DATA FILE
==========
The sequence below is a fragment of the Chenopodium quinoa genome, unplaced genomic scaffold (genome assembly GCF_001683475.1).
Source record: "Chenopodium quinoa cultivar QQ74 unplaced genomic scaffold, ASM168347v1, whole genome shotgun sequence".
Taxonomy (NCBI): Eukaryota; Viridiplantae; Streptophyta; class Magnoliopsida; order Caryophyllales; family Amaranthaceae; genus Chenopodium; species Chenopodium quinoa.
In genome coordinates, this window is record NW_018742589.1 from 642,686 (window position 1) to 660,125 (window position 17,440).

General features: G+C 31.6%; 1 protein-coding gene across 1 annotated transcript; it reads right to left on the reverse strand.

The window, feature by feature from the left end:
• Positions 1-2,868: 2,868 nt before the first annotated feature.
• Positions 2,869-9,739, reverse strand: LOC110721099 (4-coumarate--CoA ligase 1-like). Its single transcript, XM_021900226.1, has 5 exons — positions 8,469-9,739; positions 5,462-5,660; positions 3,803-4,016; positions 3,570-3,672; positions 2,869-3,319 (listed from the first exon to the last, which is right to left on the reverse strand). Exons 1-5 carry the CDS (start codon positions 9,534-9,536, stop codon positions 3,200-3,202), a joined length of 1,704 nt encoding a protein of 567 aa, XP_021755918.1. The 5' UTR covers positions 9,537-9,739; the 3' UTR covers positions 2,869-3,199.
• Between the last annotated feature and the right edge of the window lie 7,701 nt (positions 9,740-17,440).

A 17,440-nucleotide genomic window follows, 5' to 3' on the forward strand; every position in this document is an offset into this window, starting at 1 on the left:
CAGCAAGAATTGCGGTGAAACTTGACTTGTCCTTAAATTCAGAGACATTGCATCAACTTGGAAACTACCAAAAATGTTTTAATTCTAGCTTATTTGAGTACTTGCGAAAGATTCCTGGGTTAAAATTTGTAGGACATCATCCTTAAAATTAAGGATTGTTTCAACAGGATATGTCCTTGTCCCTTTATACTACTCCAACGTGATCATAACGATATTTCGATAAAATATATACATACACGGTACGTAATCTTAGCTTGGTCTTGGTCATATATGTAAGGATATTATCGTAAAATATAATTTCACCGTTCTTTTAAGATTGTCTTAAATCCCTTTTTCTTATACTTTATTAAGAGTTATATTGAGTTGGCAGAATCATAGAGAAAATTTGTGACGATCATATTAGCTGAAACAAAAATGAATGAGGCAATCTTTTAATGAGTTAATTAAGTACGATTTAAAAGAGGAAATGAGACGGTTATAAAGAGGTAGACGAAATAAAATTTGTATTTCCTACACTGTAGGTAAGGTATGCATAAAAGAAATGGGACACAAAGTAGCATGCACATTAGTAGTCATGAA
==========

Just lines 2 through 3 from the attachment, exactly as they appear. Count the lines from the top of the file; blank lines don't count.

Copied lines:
Source record: "Chenopodium quinoa cultivar QQ74 unplaced genomic scaffold, ASM168347v1, whole genome shotgun sequence".
Taxonomy (NCBI): Eukaryota; Viridiplantae; Streptophyta; class Magnoliopsida; order Caryophyllales; family Amaranthaceae; genus Chenopodium; species Chenopodium quinoa.